The Evolution of Animal Personality Variation
Published Online: 15 MAY 2013
Copyright © 2001 John Wiley & Sons, Ltd. All rights reserved.
How to Cite
Kight, C. R., David, M. and Dall, S. R. 2013. The Evolution of Animal Personality Variation. eLS.
- Published Online: 15 MAY 2013
In many species of animals individual behaviour differs, yet is consistent over time and in an array of different environments; in other words, these animals display ‘personality’ variation. This may emerge not by chance, but, instead, is shaped by selective processes favouring individuals who display a differentiated behavioural phenotype. Indeed, personalities are known to affect important activities such as resource acquisition, survival and reproduction – which, cumulatively, impact an individual's fitness. We currently lack the insights and technology needed to fully characterise the genetics and physiology of most ecologically relevant behaviour; however, much can be gained by adopting an adaptive approach to consider the evolutionary processes that might have driven the emergence and maintenance of stable behavioural variation. Such an exercise will allow us to develop a priori hypotheses about the mechanisms underlying the behaviour, and to conduct powerful empirical studies examining how individualised behaviour impacts the life histories of a variety of species.
In many animal species, individuals differ predictably in their behaviour; this consistent behavioural variation is often referred to as ‘animal personalities’ (or ‘behavioural types’, ‘coping styles’, ‘temperament’ and ‘behavioural syndromes’).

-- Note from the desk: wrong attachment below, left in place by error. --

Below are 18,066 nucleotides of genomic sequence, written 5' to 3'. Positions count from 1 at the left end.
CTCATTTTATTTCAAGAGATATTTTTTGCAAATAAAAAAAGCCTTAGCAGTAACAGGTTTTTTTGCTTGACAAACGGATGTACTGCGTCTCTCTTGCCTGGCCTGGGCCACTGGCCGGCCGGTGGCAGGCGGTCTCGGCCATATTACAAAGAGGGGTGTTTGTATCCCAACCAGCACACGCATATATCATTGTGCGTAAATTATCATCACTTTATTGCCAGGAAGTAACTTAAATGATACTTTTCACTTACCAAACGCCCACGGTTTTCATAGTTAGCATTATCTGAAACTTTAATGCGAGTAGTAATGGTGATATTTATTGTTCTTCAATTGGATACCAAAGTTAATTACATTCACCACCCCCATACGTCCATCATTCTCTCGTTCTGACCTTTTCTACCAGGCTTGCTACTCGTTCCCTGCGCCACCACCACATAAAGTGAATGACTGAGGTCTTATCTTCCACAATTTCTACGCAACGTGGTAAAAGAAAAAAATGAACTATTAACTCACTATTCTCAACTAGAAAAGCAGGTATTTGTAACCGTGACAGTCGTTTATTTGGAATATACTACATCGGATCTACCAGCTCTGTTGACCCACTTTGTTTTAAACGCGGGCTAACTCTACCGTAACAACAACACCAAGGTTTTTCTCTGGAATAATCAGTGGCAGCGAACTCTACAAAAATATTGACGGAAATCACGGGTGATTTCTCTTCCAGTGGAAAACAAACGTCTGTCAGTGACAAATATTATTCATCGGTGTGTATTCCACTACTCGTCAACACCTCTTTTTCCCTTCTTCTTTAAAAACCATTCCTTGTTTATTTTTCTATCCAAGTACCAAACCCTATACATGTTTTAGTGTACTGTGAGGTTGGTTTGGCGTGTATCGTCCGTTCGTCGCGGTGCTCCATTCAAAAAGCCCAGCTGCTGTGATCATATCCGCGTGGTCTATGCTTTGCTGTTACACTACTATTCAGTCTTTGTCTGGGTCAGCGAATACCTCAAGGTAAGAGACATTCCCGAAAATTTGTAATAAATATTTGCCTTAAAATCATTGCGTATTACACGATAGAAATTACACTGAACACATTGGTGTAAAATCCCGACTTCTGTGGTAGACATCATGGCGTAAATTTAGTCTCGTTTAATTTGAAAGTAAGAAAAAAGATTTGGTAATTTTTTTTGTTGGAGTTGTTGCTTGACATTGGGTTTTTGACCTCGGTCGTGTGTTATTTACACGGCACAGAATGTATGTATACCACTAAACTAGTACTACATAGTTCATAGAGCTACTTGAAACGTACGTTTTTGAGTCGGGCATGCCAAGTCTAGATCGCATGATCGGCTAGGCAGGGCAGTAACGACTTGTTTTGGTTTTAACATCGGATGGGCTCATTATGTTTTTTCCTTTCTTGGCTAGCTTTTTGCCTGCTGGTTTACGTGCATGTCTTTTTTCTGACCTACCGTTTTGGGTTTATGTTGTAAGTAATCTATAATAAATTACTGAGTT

Expression of personalities can have significant impacts on activities such as resource acquisition, survival and reproduction – and, therefore, may influence fitness.
A variety of factors may contribute for interindividual variation within populations; these include mutation, stochasticity, strong tradeoffs, spatiotemporal fluctuations, condition dependence and state dependence and negative frequency dependence.
Personalities can also be thought of as individual behavioural specialisation; this may arise as a result of life history tradeoffs, state-dependent feedback, adaptive packaging of suites of traits and adaptive consistency.
Certain personalities may not be beneficial under some circumstances; however, when their effects are considered across the range of different circumstances that an animal will experience throughout its lifetime, these personalities will ultimately prove beneficial – otherwise they will not be maintained in the population.
The study of animal behaviour is useful for generating testable hypotheses about how genetics and physiology may underpin ecologically relevant behaviour, as well as for predicting the exact mechanisms that might link these traits.
- animal behaviour;